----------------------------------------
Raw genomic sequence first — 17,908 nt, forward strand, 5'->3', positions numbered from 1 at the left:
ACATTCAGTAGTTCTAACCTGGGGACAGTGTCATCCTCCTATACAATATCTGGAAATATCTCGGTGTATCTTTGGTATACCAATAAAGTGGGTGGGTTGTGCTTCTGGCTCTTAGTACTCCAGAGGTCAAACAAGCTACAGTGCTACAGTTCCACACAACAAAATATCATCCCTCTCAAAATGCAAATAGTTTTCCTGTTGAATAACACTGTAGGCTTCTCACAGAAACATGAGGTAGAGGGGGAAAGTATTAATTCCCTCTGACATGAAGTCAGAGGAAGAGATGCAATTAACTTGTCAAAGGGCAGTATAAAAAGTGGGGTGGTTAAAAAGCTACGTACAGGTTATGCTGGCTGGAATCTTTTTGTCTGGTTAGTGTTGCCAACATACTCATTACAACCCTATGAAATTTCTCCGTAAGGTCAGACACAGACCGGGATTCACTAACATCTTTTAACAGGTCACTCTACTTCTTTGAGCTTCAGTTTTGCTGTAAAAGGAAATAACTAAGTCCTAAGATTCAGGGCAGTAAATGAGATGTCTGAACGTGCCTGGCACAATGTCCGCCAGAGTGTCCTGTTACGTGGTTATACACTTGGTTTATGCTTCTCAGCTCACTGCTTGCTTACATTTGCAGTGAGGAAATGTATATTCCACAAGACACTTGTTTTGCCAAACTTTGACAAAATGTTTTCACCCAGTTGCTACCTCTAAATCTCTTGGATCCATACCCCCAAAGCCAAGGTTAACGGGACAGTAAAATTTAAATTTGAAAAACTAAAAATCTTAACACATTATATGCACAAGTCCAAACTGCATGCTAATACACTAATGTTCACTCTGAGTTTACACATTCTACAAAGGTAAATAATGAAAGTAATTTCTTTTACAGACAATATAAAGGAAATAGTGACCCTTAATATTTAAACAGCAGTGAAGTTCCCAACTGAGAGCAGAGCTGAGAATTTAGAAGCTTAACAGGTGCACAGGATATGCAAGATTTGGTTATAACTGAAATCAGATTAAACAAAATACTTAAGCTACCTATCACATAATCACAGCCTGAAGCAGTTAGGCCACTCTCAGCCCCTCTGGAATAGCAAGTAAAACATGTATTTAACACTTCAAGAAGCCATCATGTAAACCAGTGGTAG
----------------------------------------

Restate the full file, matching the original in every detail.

Raw genomic sequence first — 17,908 nt, forward strand, 5'->3', positions numbered from 1 at the left:
ACATTCAGTAGTTCTAACCTGGGGACAGTGTCATCCTCCTATACAATATCTGGAAATATCTCGGTGTATCTTTGGTATACCAATAAAGTGGGTGGGTTGTGCTTCTGGCTCTTAGTACTCCAGAGGTCAAACAAGCTACAGTGCTACAGTTCCACACAACAAAATATCATCCCTCTCAAAATGCAAATAGTTTTCCTGTTGAATAACACTGTAGGCTTCTCACAGAAACATGAGGTAGAGGGGGAAAGTATTAATTCCCTCTGACATGAAGTCAGAGGAAGAGATGCAATTAACTTGTCAAAGGGCAGTATAAAAAGTGGGGTGGTTAAAAAGCTACGTACAGGTTATGCTGGCTGGAATCTTTTTGTCTGGTTAGTGTTGCCAACATACTCATTACAACCCTATGAAATTTCTCCGTAAGGTCAGACACAGACCGGGATTCACTAACATCTTTTAACAGGTCACTCTACTTCTTTGAGCTTCAGTTTTGCTGTAAAAGGAAATAACTAAGTCCTAAGATTCAGGGCAGTAAATGAGATGTCTGAACGTGCCTGGCACAATGTCCGCCAGAGTGTCCTGTTACGTGGTTATACACTTGGTTTATGCTTCTCAGCTCACTGCTTGCTTACATTTGCAGTGAGGAAATGTATATTCCACAAGACACTTGTTTTGCCAAACTTTGACAAAATGTTTTCACCCAGTTGCTACCTCTAAATCTCTTGGATCCATACCCCCAAAGCCAAGGTTAACGGGACAGTAAAATTTAAATTTGAAAAACTAAAAATCTTAACACATTATATGCACAAGTCCAAACTGCATGCTAATACACTAATGTTCACTCTGAGTTTACACATTCTACAAAGGTAAATAATGAAAGTAATTTCTTTTACAGACAATATAAAGGAAATAGTGACCCTTAATATTTAAACAGCAGTGAAGTTCCCAACTGAGAGCAGAGCTGAGAATTTAGAAGCTTAACAGGTGCACAGGATATGCAAGATTTGGTTATAACTGAAATCAGATTAAACAAAATACTTAAGCTACCTATCACATAATCACAGCCTGAAGCAGTTAGGCCACTCTCAGCCCCTCTGGAATAGCAAGTAAAACATGTATTTAACACTTCAAGAAGCCATCATGTAAACCAGTGGTAG